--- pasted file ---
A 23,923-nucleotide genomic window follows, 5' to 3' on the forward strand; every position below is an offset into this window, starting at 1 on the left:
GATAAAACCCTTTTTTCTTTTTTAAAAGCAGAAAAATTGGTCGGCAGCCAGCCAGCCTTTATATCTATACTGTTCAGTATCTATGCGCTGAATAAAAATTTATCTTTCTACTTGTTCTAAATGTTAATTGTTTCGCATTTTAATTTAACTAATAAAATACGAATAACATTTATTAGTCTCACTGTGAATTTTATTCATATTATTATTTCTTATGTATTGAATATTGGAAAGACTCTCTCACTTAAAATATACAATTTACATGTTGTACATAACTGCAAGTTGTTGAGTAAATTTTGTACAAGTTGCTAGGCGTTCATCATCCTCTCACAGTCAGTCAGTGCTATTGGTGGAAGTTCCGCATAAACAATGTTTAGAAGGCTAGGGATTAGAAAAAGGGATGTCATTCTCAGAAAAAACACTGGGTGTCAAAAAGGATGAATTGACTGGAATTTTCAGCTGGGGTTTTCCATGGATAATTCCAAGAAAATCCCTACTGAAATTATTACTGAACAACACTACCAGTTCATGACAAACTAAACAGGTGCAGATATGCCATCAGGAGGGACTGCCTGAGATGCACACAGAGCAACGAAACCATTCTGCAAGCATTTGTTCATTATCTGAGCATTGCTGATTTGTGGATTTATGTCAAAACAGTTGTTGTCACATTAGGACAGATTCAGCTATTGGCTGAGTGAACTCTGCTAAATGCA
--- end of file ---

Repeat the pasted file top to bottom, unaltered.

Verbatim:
A 23,923-nucleotide genomic window follows, 5' to 3' on the forward strand; every position below is an offset into this window, starting at 1 on the left:
GATAAAACCCTTTTTTCTTTTTTAAAAGCAGAAAAATTGGTCGGCAGCCAGCCAGCCTTTATATCTATACTGTTCAGTATCTATGCGCTGAATAAAAATTTATCTTTCTACTTGTTCTAAATGTTAATTGTTTCGCATTTTAATTTAACTAATAAAATACGAATAACATTTATTAGTCTCACTGTGAATTTTATTCATATTATTATTTCTTATGTATTGAATATTGGAAAGACTCTCTCACTTAAAATATACAATTTACATGTTGTACATAACTGCAAGTTGTTGAGTAAATTTTGTACAAGTTGCTAGGCGTTCATCATCCTCTCACAGTCAGTCAGTGCTATTGGTGGAAGTTCCGCATAAACAATGTTTAGAAGGCTAGGGATTAGAAAAAGGGATGTCATTCTCAGAAAAAACACTGGGTGTCAAAAAGGATGAATTGACTGGAATTTTCAGCTGGGGTTTTCCATGGATAATTCCAAGAAAATCCCTACTGAAATTATTACTGAACAACACTACCAGTTCATGACAAACTAAACAGGTGCAGATATGCCATCAGGAGGGACTGCCTGAGATGCACACAGAGCAACGAAACCATTCTGCAAGCATTTGTTCATTATCTGAGCATTGCTGATTTGTGGATTTATGTCAAAACAGTTGTTGTCACATTAGGACAGATTCAGCTATTGGCTGAGTGAACTCTGCTAAATGCA